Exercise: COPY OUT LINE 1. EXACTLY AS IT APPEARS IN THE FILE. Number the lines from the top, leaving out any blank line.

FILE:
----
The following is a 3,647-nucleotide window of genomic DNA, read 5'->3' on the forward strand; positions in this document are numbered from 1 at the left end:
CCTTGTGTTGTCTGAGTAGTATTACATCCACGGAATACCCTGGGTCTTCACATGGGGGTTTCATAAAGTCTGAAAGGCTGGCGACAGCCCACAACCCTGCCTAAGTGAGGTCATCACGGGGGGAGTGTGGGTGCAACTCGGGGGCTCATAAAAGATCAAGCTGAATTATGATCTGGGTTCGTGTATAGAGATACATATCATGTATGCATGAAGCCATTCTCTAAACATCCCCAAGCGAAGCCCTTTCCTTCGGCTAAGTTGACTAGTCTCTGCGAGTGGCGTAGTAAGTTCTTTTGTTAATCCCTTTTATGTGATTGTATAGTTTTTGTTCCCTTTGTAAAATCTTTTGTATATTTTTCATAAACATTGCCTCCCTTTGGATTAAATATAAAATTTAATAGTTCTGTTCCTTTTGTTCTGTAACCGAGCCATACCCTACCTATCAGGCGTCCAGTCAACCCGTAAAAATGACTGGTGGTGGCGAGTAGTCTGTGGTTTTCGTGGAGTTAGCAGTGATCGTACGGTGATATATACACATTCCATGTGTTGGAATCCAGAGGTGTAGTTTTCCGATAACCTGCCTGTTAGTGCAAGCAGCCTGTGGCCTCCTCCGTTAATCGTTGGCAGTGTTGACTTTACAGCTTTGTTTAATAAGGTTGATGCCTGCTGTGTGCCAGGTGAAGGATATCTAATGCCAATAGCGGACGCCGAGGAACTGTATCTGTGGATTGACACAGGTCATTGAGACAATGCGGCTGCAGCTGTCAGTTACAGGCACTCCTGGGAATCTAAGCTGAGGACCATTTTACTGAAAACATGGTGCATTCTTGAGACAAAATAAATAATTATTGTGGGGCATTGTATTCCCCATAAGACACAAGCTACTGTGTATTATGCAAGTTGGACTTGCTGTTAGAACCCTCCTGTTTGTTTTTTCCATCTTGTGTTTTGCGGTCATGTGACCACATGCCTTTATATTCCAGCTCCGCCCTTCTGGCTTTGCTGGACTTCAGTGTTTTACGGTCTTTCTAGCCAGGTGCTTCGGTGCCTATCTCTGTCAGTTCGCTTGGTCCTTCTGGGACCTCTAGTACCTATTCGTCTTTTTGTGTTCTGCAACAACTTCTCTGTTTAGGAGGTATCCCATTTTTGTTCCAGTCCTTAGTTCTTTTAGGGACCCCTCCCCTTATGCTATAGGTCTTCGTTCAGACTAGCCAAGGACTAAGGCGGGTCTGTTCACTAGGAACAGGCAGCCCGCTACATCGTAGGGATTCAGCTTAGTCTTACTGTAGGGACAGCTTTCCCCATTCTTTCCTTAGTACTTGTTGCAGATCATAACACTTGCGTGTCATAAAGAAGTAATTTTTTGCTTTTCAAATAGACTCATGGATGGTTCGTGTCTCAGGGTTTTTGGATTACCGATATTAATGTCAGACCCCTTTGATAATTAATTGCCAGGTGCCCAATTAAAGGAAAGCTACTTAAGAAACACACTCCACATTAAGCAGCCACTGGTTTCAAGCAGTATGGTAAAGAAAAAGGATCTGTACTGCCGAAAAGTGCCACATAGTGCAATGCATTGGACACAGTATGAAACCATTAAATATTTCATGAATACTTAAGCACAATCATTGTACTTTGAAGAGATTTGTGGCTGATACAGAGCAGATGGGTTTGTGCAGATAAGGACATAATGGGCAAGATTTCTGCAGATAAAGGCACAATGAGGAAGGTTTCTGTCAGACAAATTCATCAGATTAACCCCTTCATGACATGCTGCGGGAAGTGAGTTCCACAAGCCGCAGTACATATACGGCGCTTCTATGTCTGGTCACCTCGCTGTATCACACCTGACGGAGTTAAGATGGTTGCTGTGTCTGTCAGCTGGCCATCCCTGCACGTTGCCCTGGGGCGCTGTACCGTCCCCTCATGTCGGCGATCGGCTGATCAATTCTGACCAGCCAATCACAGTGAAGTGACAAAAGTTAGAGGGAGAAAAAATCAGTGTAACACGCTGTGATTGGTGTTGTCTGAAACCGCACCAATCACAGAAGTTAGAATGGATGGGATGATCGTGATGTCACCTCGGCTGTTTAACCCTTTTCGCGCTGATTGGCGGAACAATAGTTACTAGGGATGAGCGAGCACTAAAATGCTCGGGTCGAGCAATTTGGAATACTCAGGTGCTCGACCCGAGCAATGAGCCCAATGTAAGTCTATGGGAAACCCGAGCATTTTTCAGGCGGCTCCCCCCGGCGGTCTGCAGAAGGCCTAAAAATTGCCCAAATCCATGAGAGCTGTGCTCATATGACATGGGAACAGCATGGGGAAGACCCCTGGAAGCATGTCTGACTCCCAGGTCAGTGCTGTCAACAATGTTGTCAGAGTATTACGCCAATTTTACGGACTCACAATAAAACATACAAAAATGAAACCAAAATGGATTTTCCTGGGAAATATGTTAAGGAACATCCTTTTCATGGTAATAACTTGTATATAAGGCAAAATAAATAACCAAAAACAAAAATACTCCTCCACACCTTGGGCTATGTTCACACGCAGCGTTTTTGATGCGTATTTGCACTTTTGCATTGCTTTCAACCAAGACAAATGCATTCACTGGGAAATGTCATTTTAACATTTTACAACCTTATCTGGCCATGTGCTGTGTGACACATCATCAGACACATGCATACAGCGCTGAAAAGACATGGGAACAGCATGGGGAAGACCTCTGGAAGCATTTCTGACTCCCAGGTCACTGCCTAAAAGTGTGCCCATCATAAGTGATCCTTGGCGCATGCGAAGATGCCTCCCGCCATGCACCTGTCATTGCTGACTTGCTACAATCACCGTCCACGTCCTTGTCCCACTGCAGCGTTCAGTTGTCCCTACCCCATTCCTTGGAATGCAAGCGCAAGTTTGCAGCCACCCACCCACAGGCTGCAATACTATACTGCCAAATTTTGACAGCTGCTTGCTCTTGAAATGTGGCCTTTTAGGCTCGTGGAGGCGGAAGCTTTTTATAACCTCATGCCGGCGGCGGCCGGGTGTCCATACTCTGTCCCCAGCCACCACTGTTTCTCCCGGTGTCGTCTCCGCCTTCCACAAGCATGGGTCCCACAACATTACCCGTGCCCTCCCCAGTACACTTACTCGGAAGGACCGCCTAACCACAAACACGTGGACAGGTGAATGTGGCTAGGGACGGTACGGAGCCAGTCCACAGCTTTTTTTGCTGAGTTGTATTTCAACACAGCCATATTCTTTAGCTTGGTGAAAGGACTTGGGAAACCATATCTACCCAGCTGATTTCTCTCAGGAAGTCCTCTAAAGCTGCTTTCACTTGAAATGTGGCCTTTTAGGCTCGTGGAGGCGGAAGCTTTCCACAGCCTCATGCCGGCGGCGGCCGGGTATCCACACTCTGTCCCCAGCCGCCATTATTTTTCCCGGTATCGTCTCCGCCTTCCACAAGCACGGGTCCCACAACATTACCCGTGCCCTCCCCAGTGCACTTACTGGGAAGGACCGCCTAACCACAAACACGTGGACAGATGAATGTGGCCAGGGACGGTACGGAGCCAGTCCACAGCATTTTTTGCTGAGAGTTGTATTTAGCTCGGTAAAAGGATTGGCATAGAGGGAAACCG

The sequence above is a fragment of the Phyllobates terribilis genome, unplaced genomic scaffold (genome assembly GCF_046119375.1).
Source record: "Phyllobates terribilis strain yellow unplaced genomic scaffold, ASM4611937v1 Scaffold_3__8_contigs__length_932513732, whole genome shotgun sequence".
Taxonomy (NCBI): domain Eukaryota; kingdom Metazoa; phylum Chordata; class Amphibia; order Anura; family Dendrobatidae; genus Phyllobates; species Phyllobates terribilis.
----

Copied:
The following is a 3,647-nucleotide window of genomic DNA, read 5'->3' on the forward strand; positions in this document are numbered from 1 at the left end: